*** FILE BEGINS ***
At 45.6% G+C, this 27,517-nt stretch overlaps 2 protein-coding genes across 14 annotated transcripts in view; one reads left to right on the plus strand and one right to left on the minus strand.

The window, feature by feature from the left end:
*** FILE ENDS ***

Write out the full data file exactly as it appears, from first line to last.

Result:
At 45.6% G+C, this 27,517-nt stretch overlaps 2 protein-coding genes across 14 annotated transcripts in view; one reads left to right on the plus strand and one right to left on the minus strand.

The window, feature by feature from the left end: